In today’s age of omnipresent data threats and rising bridges of disparity, a proactive step towards the casting of a pre- emptive safety net should be seen separately from the incidental authoritarian rhetoric that it comes wrapped in. Reducing the concept of Aadhar to any belligerent ideology (and thus, rhetoric) and falling prey to sensationalized arguments, is to render a rather myopic view of the issue.
The ideation of the scheme never had, as its motive, to distribute parts of big brother’s all- seeing eye to the masses. Instead, the movement was to be a solution to a host of problems, including the corruption and resource leakages that the State’s machinery (such as the PDS) had been diagnosed with. Addressing the need for a standard national identity card, a unifying and convenient means of linking financial services and government documents onto a central portal for easy procurement, as well as an instrument of “direct benefit transfers” and other welfare services, the Aadhar card was to form a sophisticated identification and welfare dissemination system.
Over time, however, other concerns have also propped up. At a time when the “Internet of Things” seems like a not- too- far- off reality, as well as the striking rates of digitization being seen around the globe, the Aadhar could potentially solve an added list of futuristic problems, as well. These would include upholding accountability of each individual (a crucial aspect given the trajectory of online trolling and spread of fake news propaganda), extending a standard toolkit of services and protection to all the citizens of the country, allowing the poorer section of the country targeted access to the same kind of resources that a relatively well- off citizen with basic internet connection has, and also increasing efficiency by way of decreasing paperwork to a bare minimum (thus, speeding up the bureaucratic processes that we so often complain about). The last point here is to be underscored given that analogous steps are already taken by private institutions to increase respective efficiencies (for example, Google and Amazon increase customer satisfaction by tailoring services via continuous collection and storage of user data and recognition of human behaviour patterns). Hence, if private organizations can be lauded for their efficient servicing, it would be hypocritical to pelt the State with proverbial stones on its attempts to do the same.
Although accumulation of data provides a more effective distribution of services to its customers, it also brings into question the current inadequate framework for protecting this data. To succinctly address this phenomena and also cement its urgency, it would be apt to quote The Economist which eloquently wrote of “human data being the new oil”. The foundation of this concern lies in the right to privacy.
Its at this crossroad that India stands. The overarching issue of right to privacy is what requires clarification. The outcry for Aadhar is not so much related to the flaws in the service it provides or the idea it espouses, but an intrinsic fear of the abuse of accumulated data. Hence, the problem lies not in right to privacy, but in the violation of a particular kind of right to privacy, that has been hitherto undiscussed in the public sphere. Push coming to shove, the legal battle that commenced in 2012 has reached a sense of urgency in 2017, because this right to privacy has begun to feel more vulnerable due to the explicit venturing of the State into a system, that till now was built upon soft adoption coming from the private space rather than binding directives from the Government.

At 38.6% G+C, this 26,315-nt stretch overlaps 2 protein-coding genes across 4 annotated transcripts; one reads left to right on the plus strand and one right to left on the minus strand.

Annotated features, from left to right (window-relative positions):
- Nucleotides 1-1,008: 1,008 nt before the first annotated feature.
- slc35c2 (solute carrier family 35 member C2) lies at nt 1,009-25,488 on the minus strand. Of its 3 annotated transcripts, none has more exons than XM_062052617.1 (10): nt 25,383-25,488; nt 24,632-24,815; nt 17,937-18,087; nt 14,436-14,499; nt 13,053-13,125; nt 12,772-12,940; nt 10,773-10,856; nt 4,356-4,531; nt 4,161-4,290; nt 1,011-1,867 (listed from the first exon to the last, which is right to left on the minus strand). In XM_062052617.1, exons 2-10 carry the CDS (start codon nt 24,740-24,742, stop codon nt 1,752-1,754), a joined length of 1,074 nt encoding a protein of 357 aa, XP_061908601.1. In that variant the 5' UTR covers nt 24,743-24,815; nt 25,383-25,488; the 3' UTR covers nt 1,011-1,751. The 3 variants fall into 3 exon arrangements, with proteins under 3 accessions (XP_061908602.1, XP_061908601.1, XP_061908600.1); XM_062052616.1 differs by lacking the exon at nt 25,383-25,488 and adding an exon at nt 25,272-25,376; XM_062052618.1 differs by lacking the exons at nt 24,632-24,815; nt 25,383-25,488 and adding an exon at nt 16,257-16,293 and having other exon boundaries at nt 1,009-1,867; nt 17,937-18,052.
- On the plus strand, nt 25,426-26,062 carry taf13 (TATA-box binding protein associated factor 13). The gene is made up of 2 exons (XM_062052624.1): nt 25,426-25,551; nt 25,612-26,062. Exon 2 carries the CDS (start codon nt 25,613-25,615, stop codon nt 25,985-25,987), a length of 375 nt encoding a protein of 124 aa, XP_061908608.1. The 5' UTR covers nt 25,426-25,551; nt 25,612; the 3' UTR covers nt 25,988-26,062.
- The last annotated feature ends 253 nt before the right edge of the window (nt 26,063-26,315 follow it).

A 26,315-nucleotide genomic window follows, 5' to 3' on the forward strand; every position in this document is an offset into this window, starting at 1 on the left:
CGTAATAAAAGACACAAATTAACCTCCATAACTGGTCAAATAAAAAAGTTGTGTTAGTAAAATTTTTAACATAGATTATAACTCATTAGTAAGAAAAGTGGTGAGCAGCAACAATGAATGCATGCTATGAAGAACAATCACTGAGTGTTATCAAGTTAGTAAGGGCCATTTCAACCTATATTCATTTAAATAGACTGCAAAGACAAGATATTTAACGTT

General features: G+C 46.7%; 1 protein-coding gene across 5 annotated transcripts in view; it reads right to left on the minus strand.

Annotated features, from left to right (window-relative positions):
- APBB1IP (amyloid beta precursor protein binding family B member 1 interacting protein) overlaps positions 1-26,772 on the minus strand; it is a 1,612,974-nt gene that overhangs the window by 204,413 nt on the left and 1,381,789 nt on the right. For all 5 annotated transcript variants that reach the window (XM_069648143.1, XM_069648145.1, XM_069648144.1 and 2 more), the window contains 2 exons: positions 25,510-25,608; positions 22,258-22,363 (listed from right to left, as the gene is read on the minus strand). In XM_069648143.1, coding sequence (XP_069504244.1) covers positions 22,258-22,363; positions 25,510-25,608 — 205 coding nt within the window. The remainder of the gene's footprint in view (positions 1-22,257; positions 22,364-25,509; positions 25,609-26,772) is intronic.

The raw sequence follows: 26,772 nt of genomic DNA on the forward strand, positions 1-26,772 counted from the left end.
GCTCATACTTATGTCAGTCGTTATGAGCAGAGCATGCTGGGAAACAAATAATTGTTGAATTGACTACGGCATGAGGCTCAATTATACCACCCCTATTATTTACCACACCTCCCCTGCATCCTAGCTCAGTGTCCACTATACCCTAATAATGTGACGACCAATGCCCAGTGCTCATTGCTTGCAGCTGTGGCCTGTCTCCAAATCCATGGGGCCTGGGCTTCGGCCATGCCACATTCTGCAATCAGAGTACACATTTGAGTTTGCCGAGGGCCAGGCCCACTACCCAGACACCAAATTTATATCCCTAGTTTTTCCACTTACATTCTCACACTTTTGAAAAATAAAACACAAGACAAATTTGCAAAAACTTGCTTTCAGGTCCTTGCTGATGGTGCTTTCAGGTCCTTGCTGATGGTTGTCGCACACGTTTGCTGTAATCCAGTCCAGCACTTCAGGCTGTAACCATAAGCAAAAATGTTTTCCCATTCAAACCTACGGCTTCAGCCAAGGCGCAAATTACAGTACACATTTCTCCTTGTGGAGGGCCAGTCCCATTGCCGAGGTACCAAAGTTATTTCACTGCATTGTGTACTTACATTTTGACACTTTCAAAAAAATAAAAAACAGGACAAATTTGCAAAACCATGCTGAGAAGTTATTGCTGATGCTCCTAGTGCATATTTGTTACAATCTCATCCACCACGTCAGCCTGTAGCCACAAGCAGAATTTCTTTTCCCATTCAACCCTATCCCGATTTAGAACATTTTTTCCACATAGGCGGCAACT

It is this data use and protection mechanism that must be pursued with the help of a strong judicial backing. Some semblance of progress can be seen in the recent formation of a panel looking exclusively into data protection in context to Aadhar. And the other is the current 9 judge bench of the Supreme Court hearing arguments on the fundamental right to privacy. In order to successfully achieve this end, the variation in nuances must be identified, acknowledged and then tackled accordingly.
A close off- shoot of the same issue is the debate on whether right to privacy is a fundamental right or not. Taking cognizance of its importance, it would be key to point out that although right to privacy is essential to personal liberty and must be upheld without question, awarding the whole ambit of this undefined entity the title of fundamental right, off the bat, would also be equivalent to stitching legal loopholes that would adversely affect the public and private interest at least under present conditions (the existence of contract law being susceptible to such a step, being a foremost example),. Hence, it would be safer to proceed on a case- by- case basis, with every context easing the crumples of this complex, un-navigated and extremely delicate term. As this legal maturity is attained, fully formulating the specifics of such a fundamental right can be undertaken, and it would be this experience that would ensure that the correct implication of this fundamental right is laid down, rather than a hasty judgement under a pressurized and highly politicised atmosphere.
The opinions expressed in this essay are those of the authors. They do not purport to reflect the opinions or views of CCS.